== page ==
Built To Last:
A Political Architecture for Europe
Monitoring European Integration Volume 12
Authors: Erik Berglöf (SITE,
Stockholm School of Economics and CEPR), Barry Eichengreen (University
of California at Berkeley and CEPR), Gérard Roland (University of
California at Berkeley and CEPR), Guido Tabellini (University of Bocconi
and CEPR) and Charles Wyplosz (Graduate Institute for International
Studies and CEPR)
The European Constitutional Convention faces a daunting task in its final phase: to draft the most appropriate Constitution for the EU while avoiding lowest-common-denominator solutions. A new Report in CEPR's series,
Monitoring European Integration (MEI) entitled "Built to Last: A Political Architecture for
Europe", proposes a method for drafting the Constitution, inspired by economic principles. Europe's fundamental problem is that economic integration has preceded the construction of the relevant political institutions. Moreover, economic integration and changes in the rest of the world have now increased the benefits of centralizing some essential functions of government at the European level, such as internal and external security and foreign policy, while creating a case for decentralizing others. But the inadequate legitimacy, accountability, and efficiency of Europe's political institutions prevent the necessary reorganization. The Report therefore argues for an integrated set of reforms:
The Convention should focus on the long run. There will not be another opportunity to draft a Constitutional Treaty for the EU for many years to come. The Convention will be successful if it takes into consideration what the EU will be like in the distant future, and paves the way for a gradual evolution of its institutions to suit the long run needs.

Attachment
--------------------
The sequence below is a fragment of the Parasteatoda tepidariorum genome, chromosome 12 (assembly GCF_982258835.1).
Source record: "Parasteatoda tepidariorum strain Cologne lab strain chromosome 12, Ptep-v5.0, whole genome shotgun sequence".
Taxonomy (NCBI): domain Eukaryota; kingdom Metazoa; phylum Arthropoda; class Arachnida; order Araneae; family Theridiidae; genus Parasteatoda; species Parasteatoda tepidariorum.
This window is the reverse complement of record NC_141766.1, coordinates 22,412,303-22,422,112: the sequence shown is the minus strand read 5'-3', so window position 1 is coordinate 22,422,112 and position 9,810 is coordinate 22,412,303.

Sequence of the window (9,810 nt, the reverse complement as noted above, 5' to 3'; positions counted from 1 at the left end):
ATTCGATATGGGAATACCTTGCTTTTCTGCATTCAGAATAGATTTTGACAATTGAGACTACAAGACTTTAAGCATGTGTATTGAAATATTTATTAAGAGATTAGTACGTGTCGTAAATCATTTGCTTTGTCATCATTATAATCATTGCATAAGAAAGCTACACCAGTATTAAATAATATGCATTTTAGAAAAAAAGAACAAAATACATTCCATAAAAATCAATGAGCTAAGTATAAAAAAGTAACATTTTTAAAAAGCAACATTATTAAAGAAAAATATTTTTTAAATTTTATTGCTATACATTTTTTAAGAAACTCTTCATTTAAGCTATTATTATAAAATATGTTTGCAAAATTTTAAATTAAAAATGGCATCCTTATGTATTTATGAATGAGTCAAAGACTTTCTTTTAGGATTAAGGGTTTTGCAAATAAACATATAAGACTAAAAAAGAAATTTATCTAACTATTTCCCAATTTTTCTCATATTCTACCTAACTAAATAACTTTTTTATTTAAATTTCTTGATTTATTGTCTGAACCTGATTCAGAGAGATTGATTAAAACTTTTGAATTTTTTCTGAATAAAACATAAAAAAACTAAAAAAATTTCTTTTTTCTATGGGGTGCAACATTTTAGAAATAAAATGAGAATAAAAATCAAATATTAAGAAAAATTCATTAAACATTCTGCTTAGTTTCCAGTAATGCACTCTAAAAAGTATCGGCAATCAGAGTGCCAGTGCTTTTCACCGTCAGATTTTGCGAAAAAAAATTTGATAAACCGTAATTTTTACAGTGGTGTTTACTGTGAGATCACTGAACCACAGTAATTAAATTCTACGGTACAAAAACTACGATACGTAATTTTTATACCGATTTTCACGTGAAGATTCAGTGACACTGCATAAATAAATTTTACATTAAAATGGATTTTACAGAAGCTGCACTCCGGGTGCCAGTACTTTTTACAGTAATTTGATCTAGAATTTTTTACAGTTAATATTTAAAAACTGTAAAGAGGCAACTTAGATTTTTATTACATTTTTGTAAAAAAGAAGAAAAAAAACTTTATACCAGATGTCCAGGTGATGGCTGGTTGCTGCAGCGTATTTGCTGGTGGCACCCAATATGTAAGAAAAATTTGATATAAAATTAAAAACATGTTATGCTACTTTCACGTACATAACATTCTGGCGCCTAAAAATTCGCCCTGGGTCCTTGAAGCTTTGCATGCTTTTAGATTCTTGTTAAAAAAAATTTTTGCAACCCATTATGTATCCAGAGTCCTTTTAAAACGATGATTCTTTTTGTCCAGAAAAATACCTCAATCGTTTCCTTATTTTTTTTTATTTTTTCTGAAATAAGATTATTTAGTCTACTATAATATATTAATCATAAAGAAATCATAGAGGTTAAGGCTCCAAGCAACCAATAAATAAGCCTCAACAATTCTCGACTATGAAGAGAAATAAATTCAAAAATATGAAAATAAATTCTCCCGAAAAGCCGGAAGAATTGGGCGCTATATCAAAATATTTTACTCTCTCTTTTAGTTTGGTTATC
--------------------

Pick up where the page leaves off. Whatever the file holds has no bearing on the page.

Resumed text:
In the long run, a presidential system of governance is likely to be best adapted to Europe's characteristics and needs - and specifically to the need to expand the competency of the EU in the areas of internal and external security.
In a full-blown presidential system, the Commission would have well-defined executive powers, specified by the Council. Its President would be directly elected by the citizens of Europe and would also chair the European Council.
In the short run, however, a presidential system is not politically feasible. A currently popular compromise proposes that the European Parliament elect the Commission President. But this means a parliamentary system. Once in place, this arrangement would preclude a future evolution towards a presidential system.
For this reason, an evolutionary strategy is safer. A short run compromise would be to have the Commission president elected by a college of country representatives appointed by national parliaments. The Council's influence on the Commission can be guaranteed through checks and balances. This solution would preserve the option of moving to a fully-fledged presidential model, complete with direct elections sometime in the future, while providing enhanced democratic legitimacy in the meantime.
The Constitution should come into effect once it is approved by a qualified majority of member states. Member states that reject it should have the option of a more limited type of mainly economic association.
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